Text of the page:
Brenda Garton has been administrator of four Virginia counties
There’s a new vehicle on the streets of little Washington and it has everybody talking. It’s a snazzy black and white three-wheel motorcycle that on nice days can be found parked outside the Rappahannock County Administrator’s office on Gay Street.
It belongs to the newly hired interim county administrator Brenda Garton, who uses it to commute to Rappahannock County from her home north of Winchester in Frederick County, where she lives with her husband and three dogs.
Garton is filling in while the Rappahannock County Board of Supervisors selects a successor to outgoing administrator Debbie Keyser. Keyser resigned as of June 23 and tomorrow is her last day in office.
Before Garton bought her bike in February, “I considered a two-wheeler,” she said in an interview Monday, “but this design is more stable. And it’s fun to ride.”
She’s certainly earned her fun after decades of working in a wide range of public and private sector roles.
“I’m on my third career,” she says. “I was a high school and community college math teacher, then a CPA for several years in private practice, then a county administrator in four counties in Virginia.”
Garton served as county administrator for Orange County from 1993 to 2002, for Prince George County from 2002 to 2008, for Gloucester County from 2005 to 2015. And she recently retired after being Frederick County’s administrator since 2015.
She holds both a Master of Education and Bachelor of Science in Education degrees from the University of Virginia, and is an International City/County Management Association (ICMA) Credentialed Manager. She’s a past president of the Virginia Local Government Management Association (VLGMA), a professional organization consisting of over 300 local government professionals in Virginia.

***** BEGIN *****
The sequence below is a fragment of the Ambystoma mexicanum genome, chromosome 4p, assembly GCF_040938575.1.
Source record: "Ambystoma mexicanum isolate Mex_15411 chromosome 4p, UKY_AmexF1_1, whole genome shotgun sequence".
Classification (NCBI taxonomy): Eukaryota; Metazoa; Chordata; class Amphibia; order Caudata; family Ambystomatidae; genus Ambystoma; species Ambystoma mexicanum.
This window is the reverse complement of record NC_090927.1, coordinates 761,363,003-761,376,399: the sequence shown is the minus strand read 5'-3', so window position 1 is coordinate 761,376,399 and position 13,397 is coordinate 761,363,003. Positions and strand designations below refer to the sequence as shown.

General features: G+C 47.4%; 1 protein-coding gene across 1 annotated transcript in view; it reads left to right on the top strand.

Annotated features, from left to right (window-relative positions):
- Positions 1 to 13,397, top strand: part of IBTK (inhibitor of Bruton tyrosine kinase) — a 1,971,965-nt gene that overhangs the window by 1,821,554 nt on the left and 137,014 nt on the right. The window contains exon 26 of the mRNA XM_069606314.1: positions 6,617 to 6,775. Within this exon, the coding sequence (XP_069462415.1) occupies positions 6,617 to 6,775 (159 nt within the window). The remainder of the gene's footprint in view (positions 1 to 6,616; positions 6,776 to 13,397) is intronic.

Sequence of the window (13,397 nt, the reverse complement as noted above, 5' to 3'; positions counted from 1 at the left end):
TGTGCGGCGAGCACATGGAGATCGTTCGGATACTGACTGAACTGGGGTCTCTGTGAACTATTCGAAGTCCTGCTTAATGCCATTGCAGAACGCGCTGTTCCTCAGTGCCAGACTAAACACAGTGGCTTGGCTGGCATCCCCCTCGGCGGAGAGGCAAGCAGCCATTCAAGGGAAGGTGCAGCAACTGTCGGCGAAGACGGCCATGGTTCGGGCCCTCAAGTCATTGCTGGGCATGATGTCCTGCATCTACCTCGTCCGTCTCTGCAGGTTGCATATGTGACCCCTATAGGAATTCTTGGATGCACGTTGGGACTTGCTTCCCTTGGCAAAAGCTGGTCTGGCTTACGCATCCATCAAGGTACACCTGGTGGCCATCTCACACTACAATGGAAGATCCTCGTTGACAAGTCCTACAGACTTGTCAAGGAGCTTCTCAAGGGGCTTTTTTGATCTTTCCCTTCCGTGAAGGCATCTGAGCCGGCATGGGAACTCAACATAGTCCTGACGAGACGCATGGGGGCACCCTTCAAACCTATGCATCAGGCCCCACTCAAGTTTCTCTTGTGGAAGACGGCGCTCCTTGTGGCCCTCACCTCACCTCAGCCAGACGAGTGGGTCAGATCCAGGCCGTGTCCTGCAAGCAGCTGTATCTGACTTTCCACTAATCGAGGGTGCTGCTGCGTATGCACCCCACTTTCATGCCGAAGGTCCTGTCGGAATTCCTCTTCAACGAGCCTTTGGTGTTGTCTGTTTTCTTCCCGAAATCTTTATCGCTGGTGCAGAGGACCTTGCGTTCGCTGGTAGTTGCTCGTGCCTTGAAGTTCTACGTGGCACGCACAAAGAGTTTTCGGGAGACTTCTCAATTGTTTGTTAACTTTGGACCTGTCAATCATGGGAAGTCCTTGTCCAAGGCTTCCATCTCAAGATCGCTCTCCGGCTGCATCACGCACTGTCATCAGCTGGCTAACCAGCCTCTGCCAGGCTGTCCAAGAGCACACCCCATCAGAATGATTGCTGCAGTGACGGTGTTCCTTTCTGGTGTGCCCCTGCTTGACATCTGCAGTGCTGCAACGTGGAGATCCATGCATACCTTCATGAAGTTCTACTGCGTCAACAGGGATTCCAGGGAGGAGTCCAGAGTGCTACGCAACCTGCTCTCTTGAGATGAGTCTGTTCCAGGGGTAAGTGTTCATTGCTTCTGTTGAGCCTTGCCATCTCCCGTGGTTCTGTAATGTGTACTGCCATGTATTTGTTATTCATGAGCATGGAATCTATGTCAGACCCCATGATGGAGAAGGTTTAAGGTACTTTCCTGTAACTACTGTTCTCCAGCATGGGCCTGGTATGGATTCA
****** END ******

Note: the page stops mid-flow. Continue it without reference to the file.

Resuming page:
When Keyser announced her resignation, the BOS appointed supervisors John Lesinski and Chris Parrish to act as a search committee to find an interim replacement for Keyser and, ultimately, a new full-time county administrator.
Garton’s contract with the county was announced at the July 5 BOS meeting, effective immediately.
Lesinski and Parrish were able to move quickly to find an interim administrator by tapping into a network of county government professionals.
“We reached out to [the county’s former administrator] John McCarthy for referrals,” said Lesinski in a phone call Tuesday. “McCarthy has a friend who has kept up with retired county administrators around the state.”
Through that contact the two supervisors were able to assemble a list of potential candidates, but, said Lesinski, Garton’s name soon rose to the top of the list.
“We needed someone with her wealth of experience to calm the waters and help get us situated for a future candidate,” said Lesinski, referring to the tumultuous transition from McCarthy, who served the county for 30 years and retired in 2016, to Keyser’s administration, which had been met with sharp criticism from some members of the community.
“An interim administrator can go in any of several directions,” depending on the needs of the county, said Garton.
During the interview process, said Lesinski, Garton asked what the BOS saw as her role.
“She asked if we wanted someone to ‘tread water’ while we looked for a full-time administrator or if we wanted an interim who would be more active in running of the county,” said Lesinski. “I told her we would be foolish to have [someone with her background] just tread water.”
He said the BOS is hoping Garton can “make some solid recommendations on how the county is staffed and organized,” as the board refines the job description for the next full-time administrator.
For the time being, though, Garton’s goal is to spend as much time as she can with Keyser to learn about the county, its challenges and opportunities.
“Once Debbie has left, I want to have longer meetings with the county’s constitutional officers to get to know them and understand what they need,” said Garton.
When asked if she would be interested in being the county’s full-time replacement, Garton answered with an emphatic, “No, I’m retired.”
But another factor plays into that decision. The Virginia code requires county administrators to reside in the counties where they work. After years of moving to various counties, she’s content to stay put.
During most of her seven years of marriage, she and her husband have been geographically separated, due to their work.
“We’re an unusual couple,” she said. “We are both county administrators and had been serving in different counties in Virginia.”
“For most of our marriage, we would only see each other on weekends,” she said. But now that she is retired, they can finally be together full-time.
So she’s more than happy to ride her snazzy three-wheeler the hour and some from her home to Washington.